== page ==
According to B.F. both defects in our pamphlet stem from a common source: the fact that we “are divorced from working class struggle”.
Let us deal with these criticisms one by one, bringing them down from the realm of fantasy and submitting them to a confrontation with a few hard facts.
Firstly to dispose of some red herrings. We reject the allegation that Solidarity is “mainly a pamphlet producing group”, divorced from working class struggle. We certainly produce pamphlets (which is presumably better than not producing pamphlets, and probably marginally better, i.e. of more lasting value, than producing broadsheets). But we also try to produce and propagate ideas, not just about working class struggle, but about all areas where the system is being challenged, about politics in fact. We also feel that these ideas should be coherent. In our opinion an informed and conscious working class, understanding what it wants, knowing how it will have to struggle to achieve it and aware of the obstacles (internal and external) it will have to overthrow, is an essential pre-condition for any significant social change. We hold this belief most deeply, as it is for us the basis both of meaningful struggle today and of non-manipulated, self-managed society tomorrow. And because of this we are as much concerned with the direction in which we are moving as with the movement itself. “All movement and no direction” is certainly not our motto. We are concerned with the lasting effects of what we do or say, rather than with demagogic declarations or mindless buzzing around from one dispute to another.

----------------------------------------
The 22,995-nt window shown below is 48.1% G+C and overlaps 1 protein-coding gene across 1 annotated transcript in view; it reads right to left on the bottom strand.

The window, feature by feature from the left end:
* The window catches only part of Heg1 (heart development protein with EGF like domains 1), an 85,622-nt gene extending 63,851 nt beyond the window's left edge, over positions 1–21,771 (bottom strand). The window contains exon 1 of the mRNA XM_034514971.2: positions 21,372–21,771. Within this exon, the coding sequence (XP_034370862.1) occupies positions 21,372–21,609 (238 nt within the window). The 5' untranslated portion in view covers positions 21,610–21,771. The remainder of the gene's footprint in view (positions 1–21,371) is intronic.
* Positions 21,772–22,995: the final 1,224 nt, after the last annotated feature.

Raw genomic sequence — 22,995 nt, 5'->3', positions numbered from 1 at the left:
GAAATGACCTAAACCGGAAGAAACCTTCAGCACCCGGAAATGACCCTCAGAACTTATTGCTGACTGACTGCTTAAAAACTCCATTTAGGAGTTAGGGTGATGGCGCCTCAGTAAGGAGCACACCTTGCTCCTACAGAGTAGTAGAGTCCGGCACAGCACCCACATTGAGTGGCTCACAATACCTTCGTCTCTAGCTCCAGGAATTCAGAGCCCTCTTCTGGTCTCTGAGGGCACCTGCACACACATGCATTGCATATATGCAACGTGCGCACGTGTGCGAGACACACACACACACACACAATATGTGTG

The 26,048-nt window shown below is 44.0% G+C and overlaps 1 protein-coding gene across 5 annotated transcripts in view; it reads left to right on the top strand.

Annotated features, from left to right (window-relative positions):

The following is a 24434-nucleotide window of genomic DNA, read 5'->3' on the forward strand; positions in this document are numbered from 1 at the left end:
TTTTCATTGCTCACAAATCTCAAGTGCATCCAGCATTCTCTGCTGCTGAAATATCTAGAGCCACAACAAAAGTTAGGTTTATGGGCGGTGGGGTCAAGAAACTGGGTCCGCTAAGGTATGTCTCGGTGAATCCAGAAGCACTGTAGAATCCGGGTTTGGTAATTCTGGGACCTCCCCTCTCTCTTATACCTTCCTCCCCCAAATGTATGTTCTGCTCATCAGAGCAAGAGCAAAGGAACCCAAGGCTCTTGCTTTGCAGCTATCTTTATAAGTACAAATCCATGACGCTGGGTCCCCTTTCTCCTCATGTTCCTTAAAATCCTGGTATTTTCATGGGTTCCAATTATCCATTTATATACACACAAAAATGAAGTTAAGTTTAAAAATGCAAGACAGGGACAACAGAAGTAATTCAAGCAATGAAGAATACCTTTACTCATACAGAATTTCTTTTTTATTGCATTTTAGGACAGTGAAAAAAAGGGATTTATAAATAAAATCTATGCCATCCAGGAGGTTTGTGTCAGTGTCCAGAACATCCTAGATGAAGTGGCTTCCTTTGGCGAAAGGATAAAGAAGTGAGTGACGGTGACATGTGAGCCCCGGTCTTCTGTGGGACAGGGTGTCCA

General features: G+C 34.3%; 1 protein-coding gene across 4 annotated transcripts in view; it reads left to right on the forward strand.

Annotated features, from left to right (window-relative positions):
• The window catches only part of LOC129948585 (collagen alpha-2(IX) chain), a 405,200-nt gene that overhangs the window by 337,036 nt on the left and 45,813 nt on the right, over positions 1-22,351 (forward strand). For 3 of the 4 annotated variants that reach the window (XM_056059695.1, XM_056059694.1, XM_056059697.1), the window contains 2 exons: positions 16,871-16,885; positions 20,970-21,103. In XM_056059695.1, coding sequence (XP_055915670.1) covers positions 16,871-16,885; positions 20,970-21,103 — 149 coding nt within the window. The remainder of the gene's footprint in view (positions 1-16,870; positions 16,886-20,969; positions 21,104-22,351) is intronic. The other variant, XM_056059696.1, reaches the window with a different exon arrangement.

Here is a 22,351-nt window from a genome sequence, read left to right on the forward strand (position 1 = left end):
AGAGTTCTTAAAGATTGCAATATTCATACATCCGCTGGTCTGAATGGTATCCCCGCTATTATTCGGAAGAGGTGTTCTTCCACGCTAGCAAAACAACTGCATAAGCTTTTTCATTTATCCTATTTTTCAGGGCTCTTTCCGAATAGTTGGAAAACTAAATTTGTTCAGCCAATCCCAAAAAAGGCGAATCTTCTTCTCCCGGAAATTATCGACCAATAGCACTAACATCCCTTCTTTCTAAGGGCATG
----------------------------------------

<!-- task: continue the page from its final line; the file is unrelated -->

Secondly, did we get an accurate idea of what was going on at Fisher-Bendix? Seven comrades visited the place, two of them twice. They were experienced comrades with long records of struggle as militants, stewards and convenors. We don’t like to engage in such “prolier than thou” declamations and are only prompted to do so to refute the innacurate allegations of the B.F. letter.
Who did our comrades speak to in their search for information? It is quite untrue that they “only spoke to the Committee”. They spoke to many rank-and-file workers, in addition to stewards and to those active on some of the Committees. They spoke to workers just sitting around, and to others playing cards or bingo. It is true – and here B.F. may have a point – that had we spoken to more workers, on more occasions, other facts may have emerged, But we preferred urgently to disseminate those facts we did get hold of (in the hope that they would further the development of the struggle itself) than to stay at home and get none of the facts (for which we would doubtless also have been criticized by B.F.).